Where should I start: pole dancing for beginners
You’re probably wondering, how should I go about learning? Learning pole dancing for beginners can be difficult if you’re not the best at mimicking movement and understanding proper muscle engagement. Some tricks and movements are extremely detailed then. In this case, outsider guidance can be vital. This is why I would suggest everybody begin by enrolling in some kind of class or guided program. Once you become more familiar with the process that goes behind breaking down a combo or trick, self-learning becomes more doable.
Self taught or not, you want to be especially aware of the possibility of injury. A pole coach or program will most likely warn you of common mistakes beginner pole dancers make. This may result in you avoiding possible headaches and injury. There are many pole studios, and online classes that cater to pole dancing for beginners. Try a few out to see if you like their teaching style! If you’re in the Portland area, we offer beginner friendly pole classes.
Prepping your skin for pole
Pole dancing for beginners can be hard with sweaty hands. A weak-ish grip can also get in the way of your advancement of the pole. You’ll hear others suggest using a grip aid, which can come in a liquid, gel-like, or spray form. Grip aid is great when the weather outside is making your pole extra slick, or you’re trying to get a new move. It can however become an unneeded addition to your practice sessions. Some pole people get used to always wearing a grip and constantly having to reapply it, or worse feel they can not pole dance without it on them. As you practice, your grip will get stronger and you’ll be able to determine the correct amount of pressure you should be applying against the pole without sliding down.
As for what not to wear on your skin? Don’t wear lotion or oils. If you’re a person who showers in the morning, skip applying it either after your shower. If you shower in the evening, and plan to pole the next day, you could probably get away with applying it the night before.
What to wear when beginning pole dancing
Firstly let’s talk about footwear. When you’re first starting out pole dancing, wearing 12 inch heels may not be the most practical, However, if your goal is to confidently wear heels around the pole, then it’s not a bad idea to get used to them right off the bat. Dancing in heels and dancing barefoot do feel different. If you tend to practice barefoot a majority of the time, and then randomly decide to wear heels while practicing your normal routine, it’s going to feel different. You may even feel a little like a giraffe on ice if you’ve been neglecting your heels for too long. Wearing heels on the pole is your choice. However, if you want to have the ability to look like you know what you’re doing in heels, then you’ve got to take them out for a spin once in a while.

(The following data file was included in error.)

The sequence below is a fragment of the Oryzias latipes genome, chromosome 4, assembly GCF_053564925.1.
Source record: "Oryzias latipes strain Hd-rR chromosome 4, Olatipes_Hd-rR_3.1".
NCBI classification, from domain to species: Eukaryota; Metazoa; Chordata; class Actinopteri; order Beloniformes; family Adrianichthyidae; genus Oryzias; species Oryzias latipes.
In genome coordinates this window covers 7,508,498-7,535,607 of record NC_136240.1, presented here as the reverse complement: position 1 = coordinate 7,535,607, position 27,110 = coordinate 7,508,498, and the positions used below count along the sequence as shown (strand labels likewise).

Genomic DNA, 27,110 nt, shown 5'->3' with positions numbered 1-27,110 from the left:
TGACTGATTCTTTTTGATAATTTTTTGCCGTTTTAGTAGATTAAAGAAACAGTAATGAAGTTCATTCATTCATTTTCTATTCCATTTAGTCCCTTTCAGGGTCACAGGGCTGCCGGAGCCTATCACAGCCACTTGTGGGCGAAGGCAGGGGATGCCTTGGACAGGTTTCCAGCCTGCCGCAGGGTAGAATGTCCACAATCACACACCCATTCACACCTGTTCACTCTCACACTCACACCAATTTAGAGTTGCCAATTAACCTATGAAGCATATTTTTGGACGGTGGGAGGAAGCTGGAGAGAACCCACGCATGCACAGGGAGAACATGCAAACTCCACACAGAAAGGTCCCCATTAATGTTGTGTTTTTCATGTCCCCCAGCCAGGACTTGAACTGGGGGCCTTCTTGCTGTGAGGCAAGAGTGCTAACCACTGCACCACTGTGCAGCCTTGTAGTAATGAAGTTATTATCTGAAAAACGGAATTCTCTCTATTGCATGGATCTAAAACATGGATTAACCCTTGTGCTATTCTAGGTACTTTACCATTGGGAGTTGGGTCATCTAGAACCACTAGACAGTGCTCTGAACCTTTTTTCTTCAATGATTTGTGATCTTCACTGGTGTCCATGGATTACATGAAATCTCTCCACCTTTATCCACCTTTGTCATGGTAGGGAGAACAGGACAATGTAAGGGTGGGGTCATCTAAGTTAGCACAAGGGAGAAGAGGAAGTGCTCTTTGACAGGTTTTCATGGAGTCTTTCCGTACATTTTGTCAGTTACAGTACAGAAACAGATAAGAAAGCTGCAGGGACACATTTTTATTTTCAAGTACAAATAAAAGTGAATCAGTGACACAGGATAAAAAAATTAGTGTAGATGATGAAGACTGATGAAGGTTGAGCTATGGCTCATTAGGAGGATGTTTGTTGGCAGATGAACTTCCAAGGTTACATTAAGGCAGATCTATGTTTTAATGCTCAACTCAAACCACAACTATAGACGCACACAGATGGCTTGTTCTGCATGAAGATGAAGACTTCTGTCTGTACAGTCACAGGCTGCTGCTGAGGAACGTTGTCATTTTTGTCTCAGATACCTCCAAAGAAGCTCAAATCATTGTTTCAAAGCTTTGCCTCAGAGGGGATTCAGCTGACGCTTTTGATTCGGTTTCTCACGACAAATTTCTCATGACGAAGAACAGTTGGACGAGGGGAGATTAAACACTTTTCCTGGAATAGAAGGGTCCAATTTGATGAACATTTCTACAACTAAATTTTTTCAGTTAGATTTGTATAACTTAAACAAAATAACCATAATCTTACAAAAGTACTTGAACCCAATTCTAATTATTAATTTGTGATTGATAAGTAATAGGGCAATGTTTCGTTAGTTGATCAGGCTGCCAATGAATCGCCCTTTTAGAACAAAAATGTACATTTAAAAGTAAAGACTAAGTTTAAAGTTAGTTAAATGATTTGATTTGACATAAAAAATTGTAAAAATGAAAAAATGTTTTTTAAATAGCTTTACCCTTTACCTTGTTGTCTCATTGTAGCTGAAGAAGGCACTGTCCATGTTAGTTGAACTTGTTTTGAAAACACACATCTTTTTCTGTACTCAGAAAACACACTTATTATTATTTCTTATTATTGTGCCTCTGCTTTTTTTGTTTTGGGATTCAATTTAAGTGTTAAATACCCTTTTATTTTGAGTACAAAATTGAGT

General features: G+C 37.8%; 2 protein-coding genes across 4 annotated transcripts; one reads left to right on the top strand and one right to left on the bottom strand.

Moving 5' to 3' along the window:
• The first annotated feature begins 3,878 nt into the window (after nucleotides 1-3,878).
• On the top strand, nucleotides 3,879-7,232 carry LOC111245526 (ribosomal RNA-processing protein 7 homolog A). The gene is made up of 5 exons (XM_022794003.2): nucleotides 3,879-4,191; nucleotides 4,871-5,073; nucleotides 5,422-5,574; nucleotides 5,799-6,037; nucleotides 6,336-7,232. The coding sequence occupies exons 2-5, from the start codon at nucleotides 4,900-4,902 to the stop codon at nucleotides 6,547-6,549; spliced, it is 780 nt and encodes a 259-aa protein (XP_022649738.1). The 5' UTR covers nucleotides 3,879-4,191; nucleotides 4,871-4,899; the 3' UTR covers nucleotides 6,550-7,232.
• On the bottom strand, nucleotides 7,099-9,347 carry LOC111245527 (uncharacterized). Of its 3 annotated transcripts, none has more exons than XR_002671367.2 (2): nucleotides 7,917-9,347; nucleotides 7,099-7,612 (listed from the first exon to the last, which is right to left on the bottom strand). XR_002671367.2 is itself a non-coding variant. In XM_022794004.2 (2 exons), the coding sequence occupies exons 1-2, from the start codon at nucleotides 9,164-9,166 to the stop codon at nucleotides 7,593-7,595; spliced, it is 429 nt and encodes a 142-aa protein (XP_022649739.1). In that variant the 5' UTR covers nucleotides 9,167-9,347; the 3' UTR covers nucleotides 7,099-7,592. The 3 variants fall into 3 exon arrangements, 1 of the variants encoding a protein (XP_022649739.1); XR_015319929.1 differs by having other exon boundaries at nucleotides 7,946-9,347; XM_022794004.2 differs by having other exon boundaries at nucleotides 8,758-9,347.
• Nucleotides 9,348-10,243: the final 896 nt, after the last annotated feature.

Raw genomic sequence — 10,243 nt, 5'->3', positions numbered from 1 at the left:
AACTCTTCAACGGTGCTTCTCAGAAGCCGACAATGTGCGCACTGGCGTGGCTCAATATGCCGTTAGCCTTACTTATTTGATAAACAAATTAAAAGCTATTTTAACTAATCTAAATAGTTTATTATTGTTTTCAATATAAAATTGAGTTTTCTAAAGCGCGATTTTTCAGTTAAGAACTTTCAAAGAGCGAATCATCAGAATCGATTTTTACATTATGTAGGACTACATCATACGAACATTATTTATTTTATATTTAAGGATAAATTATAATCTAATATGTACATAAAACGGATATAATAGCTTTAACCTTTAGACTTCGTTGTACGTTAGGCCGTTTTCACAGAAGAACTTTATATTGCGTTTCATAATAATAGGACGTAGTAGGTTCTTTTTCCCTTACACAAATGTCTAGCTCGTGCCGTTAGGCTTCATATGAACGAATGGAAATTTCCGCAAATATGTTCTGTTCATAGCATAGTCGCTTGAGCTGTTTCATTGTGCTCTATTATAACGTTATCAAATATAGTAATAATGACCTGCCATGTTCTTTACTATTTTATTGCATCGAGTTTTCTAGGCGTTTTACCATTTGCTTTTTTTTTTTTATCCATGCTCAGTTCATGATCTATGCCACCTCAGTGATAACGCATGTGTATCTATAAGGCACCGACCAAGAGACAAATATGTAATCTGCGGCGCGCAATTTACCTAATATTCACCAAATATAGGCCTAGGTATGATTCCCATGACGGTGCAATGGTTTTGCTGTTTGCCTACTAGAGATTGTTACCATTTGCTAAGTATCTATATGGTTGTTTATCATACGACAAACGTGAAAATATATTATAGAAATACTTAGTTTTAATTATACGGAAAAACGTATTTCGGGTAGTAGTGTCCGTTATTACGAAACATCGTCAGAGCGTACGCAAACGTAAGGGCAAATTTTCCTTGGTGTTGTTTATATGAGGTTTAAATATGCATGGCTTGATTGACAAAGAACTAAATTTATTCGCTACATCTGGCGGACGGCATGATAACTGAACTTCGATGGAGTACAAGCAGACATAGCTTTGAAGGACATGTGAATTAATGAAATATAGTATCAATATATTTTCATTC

What style of pole dance you’re practicing will determine your clothing attire. Sometimes you can get away with wearing leggings and longer sleeved shirts if you’re doing mostly floor work. Skin contact isn’t as mandatory then. You’ll mostly likely be introduced to simple spins and climbs as a beginner pole dancer, which need exposed skin. Generally you can’t go wrong with sporty shorts and a sports bra. There are so many businesses out there that sell pole wear specifically. A quick google search, and you’re sure to find some retailers online. A good example of what to wear is shown below.
Another additional piece you can add to your pole wear collection is knee pads. Knee pads are not mandatory if you’re not planning on doing floor work, but if you are, getting yourself a pair is a good investment.
The most important thing to recognize when starting pole dancing
You need to know that your safety is the most important thing, all this being said. When you have a trick you really want to be able to do, or start comparing yourself to other pole dancers, it’s easy to push yourself past reasonable limits. Injury is common amongst pole dancers, but it doesn’t have to be. If you take it slow, and only compare your progress to where you started regularly you should be able to avoid unnecessary injury. This is why I also suggest you film yourself. When you’re feeling stuck in your progress, and have the itch to start jumping into your invert improperly, pull out that video you took of yourself 2 months ago on the pole. Remind yourself of where you came from, and know that you will keep improving.